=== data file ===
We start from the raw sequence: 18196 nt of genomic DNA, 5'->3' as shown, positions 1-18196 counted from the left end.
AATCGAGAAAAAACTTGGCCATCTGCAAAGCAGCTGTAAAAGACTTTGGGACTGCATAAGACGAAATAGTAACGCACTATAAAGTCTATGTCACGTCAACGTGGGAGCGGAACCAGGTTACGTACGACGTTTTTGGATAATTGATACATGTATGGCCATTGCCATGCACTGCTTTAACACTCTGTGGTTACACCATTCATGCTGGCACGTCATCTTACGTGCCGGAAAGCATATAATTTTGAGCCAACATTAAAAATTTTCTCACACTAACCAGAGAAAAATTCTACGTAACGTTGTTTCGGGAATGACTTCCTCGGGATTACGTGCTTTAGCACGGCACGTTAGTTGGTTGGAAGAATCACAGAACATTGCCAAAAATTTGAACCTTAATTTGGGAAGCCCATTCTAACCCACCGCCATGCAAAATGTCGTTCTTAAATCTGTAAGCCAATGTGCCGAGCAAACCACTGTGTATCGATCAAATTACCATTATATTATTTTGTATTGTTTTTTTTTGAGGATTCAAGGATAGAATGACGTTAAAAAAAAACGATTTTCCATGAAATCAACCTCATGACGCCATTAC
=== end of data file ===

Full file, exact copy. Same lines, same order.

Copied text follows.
We start from the raw sequence: 18196 nt of genomic DNA, 5'->3' as shown, positions 1-18196 counted from the left end.
AATCGAGAAAAAACTTGGCCATCTGCAAAGCAGCTGTAAAAGACTTTGGGACTGCATAAGACGAAATAGTAACGCACTATAAAGTCTATGTCACGTCAACGTGGGAGCGGAACCAGGTTACGTACGACGTTTTTGGATAATTGATACATGTATGGCCATTGCCATGCACTGCTTTAACACTCTGTGGTTACACCATTCATGCTGGCACGTCATCTTACGTGCCGGAAAGCATATAATTTTGAGCCAACATTAAAAATTTTCTCACACTAACCAGAGAAAAATTCTACGTAACGTTGTTTCGGGAATGACTTCCTCGGGATTACGTGCTTTAGCACGGCACGTTAGTTGGTTGGAAGAATCACAGAACATTGCCAAAAATTTGAACCTTAATTTGGGAAGCCCATTCTAACCCACCGCCATGCAAAATGTCGTTCTTAAATCTGTAAGCCAATGTGCCGAGCAAACCACTGTGTATCGATCAAATTACCATTATATTATTTTGTATTGTTTTTTTTTGAGGATTCAAGGATAGAATGACGTTAAAAAAAAACGATTTTCCATGAAATCAACCTCATGACGCCATTAC